CDS chopper crash: Inquiry points to air crew error, detailed presentation to Rajnath Singh today πŸ’₯πŸš‘πŸš“πŸš‘πŸš“πŸš‘πŸš“πŸ’₯

The military helicopter crash that killed Chief of Defence Staff Gen Bipin Rawat and 13 others last month is likely to have been caused by air crew error, with the Mi 17V5 chopper going down in bad weather without giving any distress call, people in the know told ET.

A tri-services inquiry into the Mi 17V5 helicopter accident near Coonoor in Tamil Nadu has been finalised and defence minister Rajnath Singh is set to be given a detailed briefing on the crash today.

The inquiry report, according to the people cited earlier, suggests that the helicopter did not suffer from any technical problem and crashed when it entered a low-visibility patch just minutes before the scheduled landing.

As reported by ET, the cause of the crash is being identified as a controlled flight into terrain (CFIT)–when an aircraft crashes into the ground due to disorientation of the crew and not a technical glitch. A CIFT is among the most common reasons for air crashes in bad weather, especially in mountainous regions.

The inquiry is also likely to suggest a change in the criteria for selection of air crew for VVIP flights.

In the case of the Mi 17V5 that crashed near Wellington last month, the crew consisted of highly experienced officers with thousands of flying hours under to their credit. In the future, a mix and match combination of crew members is likely to be recommended, to include officers with relatively lesser flying experience.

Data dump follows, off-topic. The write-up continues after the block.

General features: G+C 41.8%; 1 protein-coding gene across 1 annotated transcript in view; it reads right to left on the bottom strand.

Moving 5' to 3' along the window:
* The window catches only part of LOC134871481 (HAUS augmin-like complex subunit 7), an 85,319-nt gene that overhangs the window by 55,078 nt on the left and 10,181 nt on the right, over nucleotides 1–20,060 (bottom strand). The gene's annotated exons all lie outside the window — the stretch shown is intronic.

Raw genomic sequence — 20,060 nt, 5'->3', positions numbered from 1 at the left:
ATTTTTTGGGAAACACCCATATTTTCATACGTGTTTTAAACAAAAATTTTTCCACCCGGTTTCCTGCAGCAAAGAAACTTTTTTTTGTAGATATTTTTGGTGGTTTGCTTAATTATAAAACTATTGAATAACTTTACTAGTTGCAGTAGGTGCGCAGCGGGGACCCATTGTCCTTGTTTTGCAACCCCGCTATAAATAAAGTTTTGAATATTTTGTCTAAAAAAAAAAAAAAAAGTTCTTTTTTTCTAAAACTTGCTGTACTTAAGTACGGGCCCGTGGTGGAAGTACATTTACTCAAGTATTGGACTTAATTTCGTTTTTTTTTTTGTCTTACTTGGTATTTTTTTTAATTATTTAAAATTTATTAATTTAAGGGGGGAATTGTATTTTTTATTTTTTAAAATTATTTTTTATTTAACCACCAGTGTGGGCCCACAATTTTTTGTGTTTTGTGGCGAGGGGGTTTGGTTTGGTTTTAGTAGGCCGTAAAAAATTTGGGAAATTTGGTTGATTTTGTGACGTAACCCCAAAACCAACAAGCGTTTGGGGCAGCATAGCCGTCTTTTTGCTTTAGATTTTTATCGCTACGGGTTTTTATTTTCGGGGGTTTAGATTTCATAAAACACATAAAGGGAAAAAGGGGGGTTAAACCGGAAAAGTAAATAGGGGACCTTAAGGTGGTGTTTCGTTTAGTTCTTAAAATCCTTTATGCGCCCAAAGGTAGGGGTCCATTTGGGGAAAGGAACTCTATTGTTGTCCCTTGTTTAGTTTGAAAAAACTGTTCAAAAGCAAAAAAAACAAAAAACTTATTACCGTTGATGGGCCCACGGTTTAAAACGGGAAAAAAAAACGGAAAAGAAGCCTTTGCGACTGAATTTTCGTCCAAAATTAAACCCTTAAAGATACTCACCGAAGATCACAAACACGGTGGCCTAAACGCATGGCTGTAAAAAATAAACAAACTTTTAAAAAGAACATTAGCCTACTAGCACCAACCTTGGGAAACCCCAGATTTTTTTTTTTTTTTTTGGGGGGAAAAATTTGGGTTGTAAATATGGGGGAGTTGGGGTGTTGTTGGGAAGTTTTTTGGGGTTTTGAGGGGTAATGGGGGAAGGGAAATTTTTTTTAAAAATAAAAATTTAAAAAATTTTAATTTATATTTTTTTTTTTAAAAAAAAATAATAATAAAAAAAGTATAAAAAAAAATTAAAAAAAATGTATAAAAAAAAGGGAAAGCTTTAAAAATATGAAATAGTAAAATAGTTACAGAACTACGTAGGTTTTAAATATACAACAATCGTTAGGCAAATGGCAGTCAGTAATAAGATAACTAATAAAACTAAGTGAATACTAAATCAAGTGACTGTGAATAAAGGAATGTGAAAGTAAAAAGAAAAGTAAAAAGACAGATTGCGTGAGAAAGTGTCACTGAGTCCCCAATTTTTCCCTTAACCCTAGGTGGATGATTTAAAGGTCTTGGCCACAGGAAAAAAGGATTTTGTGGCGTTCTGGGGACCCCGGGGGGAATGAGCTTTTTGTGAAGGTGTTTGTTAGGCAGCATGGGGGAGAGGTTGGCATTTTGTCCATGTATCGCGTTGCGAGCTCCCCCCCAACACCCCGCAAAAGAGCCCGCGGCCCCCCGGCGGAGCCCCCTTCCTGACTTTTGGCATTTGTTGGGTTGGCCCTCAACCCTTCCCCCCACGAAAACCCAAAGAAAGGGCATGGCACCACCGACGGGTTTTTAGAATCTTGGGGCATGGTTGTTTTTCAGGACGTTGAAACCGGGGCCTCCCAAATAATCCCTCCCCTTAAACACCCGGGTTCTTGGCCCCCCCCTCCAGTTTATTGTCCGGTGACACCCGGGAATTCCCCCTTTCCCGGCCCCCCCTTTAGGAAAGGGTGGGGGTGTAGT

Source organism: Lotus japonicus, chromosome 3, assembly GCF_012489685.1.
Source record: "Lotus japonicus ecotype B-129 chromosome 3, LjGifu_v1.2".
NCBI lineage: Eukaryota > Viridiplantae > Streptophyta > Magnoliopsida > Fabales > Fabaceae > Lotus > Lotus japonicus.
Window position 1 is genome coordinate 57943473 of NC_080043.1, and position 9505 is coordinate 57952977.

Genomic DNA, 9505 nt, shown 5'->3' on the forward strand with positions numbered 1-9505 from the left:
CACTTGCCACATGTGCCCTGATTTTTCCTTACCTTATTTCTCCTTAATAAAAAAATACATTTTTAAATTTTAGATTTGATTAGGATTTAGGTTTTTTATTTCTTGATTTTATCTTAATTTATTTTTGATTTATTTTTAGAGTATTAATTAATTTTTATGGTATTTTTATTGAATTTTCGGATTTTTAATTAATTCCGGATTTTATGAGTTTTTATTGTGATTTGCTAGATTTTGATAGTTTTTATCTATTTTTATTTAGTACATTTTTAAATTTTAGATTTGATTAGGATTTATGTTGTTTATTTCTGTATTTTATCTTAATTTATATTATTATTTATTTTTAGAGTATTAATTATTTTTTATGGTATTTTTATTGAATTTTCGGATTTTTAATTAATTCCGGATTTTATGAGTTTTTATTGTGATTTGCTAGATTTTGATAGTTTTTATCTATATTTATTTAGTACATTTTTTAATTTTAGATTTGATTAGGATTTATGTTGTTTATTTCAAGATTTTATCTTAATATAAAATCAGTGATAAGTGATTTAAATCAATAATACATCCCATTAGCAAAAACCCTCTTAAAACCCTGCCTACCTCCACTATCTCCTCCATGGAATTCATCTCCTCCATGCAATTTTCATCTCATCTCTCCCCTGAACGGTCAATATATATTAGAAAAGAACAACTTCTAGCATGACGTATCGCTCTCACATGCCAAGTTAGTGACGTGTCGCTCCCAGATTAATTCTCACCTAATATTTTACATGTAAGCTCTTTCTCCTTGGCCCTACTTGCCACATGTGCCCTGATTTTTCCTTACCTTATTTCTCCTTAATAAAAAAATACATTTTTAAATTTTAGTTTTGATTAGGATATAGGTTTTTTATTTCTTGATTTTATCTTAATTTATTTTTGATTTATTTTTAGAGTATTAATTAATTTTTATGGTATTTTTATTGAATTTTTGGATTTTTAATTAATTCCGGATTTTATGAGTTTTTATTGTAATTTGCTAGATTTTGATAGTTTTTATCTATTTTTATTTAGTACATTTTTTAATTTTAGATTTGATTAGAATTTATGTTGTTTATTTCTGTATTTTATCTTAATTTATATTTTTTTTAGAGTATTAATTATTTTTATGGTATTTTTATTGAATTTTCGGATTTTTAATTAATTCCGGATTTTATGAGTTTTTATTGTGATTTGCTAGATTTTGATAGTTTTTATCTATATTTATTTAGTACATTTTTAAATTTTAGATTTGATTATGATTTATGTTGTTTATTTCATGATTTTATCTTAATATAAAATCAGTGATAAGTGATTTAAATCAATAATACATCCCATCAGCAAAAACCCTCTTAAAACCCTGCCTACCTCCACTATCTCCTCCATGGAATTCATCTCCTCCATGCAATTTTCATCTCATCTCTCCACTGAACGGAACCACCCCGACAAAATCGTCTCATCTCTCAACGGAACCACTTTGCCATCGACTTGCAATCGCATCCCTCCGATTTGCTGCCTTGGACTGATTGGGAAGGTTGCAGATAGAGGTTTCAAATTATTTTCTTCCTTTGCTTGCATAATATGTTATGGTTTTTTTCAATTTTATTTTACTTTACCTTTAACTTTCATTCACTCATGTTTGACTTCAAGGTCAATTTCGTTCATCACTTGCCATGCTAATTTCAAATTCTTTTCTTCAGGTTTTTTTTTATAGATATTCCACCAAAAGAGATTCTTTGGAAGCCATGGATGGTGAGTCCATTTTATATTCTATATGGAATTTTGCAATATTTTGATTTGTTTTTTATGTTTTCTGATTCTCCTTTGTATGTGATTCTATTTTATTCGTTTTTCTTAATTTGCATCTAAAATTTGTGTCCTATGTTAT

It is not clear if the report will recommend other changes, including specialised avionics and equipment on board VVIP flights that can give the crew more situational awareness while flying in low-visibility conditions.

The Mi 17V5 flying the CDS and others was a standard configuration aircraft without any special equipment specifically fitted for VVIP flights.

The inquiry into the crash is being led by the senior-most chopper pilot of the Indian Air Force, Air Marshal Manvendra Singh, who is the Air Officer Commanding-in-Chief Training Command. The officer has previously served as the Director General of Inspection and Flight Safety.

Among the pieces of information put together by the inquiry team is a video of the last moments of the chopper that shows the Mi 17V5 disappearing into a thick fog bank, moments before the sound of a crash can be heard.

CDS chopper crash: Inquiry points to air crew error, detailed presentation to Rajnath Singh today

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